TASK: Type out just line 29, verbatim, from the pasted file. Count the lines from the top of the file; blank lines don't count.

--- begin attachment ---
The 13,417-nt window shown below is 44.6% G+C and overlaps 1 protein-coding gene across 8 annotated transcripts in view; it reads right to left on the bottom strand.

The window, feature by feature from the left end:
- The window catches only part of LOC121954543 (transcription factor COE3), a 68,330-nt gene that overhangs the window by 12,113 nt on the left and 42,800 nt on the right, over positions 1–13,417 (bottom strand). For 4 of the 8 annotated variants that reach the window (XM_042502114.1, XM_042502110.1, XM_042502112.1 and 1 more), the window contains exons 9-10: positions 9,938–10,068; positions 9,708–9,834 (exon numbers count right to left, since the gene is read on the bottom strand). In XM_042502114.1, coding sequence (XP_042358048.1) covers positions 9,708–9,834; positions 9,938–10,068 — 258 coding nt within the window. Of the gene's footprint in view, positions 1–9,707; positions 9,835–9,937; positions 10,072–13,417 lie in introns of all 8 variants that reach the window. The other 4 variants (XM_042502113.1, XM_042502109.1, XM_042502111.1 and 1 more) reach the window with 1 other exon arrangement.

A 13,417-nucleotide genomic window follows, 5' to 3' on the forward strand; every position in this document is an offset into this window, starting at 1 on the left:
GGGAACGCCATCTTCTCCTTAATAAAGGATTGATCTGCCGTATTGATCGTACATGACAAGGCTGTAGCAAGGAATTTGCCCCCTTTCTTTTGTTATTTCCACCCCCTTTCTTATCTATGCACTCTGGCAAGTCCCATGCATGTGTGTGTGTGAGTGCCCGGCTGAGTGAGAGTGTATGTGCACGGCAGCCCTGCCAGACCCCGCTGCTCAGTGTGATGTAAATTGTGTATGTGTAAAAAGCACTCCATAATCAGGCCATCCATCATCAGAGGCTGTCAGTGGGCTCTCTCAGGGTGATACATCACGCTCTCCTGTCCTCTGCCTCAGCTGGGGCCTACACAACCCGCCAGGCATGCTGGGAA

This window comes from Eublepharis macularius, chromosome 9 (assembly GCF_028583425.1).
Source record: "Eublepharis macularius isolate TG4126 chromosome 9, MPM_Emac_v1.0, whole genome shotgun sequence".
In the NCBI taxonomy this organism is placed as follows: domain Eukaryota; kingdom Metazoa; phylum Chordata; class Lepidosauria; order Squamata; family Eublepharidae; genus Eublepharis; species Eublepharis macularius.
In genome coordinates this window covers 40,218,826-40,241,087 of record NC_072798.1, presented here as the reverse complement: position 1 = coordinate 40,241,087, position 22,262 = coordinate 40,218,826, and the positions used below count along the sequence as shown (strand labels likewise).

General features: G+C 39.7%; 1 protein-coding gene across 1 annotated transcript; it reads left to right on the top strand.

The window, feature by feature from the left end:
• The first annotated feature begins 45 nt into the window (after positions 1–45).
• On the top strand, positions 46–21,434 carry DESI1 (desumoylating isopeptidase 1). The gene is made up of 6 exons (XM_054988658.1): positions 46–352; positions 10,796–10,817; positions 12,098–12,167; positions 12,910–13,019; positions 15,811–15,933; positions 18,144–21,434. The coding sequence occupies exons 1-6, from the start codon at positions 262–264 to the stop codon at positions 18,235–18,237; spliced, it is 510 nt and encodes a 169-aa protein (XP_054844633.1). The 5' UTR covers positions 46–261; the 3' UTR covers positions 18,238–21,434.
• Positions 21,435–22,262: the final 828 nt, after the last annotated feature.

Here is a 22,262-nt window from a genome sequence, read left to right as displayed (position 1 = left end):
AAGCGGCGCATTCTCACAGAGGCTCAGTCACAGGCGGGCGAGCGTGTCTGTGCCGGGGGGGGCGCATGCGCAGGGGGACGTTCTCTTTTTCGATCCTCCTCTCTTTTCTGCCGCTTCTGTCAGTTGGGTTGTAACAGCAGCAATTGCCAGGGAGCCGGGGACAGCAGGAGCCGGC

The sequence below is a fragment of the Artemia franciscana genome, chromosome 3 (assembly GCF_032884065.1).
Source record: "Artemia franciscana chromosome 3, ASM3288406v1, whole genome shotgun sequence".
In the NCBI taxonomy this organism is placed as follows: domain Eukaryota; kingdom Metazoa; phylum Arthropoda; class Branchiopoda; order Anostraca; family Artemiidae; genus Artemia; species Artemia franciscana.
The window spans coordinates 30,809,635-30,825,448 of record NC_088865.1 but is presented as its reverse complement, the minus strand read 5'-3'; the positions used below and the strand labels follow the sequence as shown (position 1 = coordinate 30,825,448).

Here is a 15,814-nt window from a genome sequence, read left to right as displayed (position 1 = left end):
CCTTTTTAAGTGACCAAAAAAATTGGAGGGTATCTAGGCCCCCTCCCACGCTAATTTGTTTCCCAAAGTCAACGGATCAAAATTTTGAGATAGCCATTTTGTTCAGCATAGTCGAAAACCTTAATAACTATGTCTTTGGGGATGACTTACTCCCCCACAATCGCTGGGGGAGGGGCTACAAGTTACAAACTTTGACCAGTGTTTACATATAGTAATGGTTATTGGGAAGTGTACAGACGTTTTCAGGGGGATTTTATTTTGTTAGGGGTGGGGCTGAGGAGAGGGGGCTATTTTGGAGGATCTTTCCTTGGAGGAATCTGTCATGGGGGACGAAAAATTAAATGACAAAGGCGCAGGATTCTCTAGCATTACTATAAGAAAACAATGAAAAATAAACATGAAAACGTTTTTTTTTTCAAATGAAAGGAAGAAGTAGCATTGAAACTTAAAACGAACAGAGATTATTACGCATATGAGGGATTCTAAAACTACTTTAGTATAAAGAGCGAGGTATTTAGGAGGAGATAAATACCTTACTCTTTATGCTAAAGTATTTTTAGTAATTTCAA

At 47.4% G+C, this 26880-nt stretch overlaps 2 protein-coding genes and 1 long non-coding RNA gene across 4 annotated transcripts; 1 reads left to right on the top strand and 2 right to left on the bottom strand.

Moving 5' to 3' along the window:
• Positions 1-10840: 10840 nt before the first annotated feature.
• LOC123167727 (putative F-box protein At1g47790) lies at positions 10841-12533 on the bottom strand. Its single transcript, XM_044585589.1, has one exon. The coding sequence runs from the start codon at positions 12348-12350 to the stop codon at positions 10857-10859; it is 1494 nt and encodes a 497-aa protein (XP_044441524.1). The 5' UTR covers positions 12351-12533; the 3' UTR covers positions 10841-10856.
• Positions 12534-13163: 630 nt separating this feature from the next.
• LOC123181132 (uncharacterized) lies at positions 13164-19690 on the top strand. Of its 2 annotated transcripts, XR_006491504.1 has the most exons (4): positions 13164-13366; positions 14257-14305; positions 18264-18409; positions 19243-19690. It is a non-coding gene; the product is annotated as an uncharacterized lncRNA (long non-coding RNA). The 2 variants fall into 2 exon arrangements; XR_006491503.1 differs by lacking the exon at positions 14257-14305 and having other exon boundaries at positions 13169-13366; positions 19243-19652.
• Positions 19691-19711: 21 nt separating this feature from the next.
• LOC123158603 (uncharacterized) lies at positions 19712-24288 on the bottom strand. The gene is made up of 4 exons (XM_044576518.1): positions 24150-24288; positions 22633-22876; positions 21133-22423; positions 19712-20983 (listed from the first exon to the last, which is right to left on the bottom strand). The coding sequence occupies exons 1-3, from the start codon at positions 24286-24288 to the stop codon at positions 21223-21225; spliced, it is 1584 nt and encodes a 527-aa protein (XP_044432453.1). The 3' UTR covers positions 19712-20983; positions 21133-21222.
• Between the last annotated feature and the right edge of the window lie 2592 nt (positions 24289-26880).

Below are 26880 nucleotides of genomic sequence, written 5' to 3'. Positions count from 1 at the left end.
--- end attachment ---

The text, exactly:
• Positions 19691-19711: 21 nt separating this feature from the next.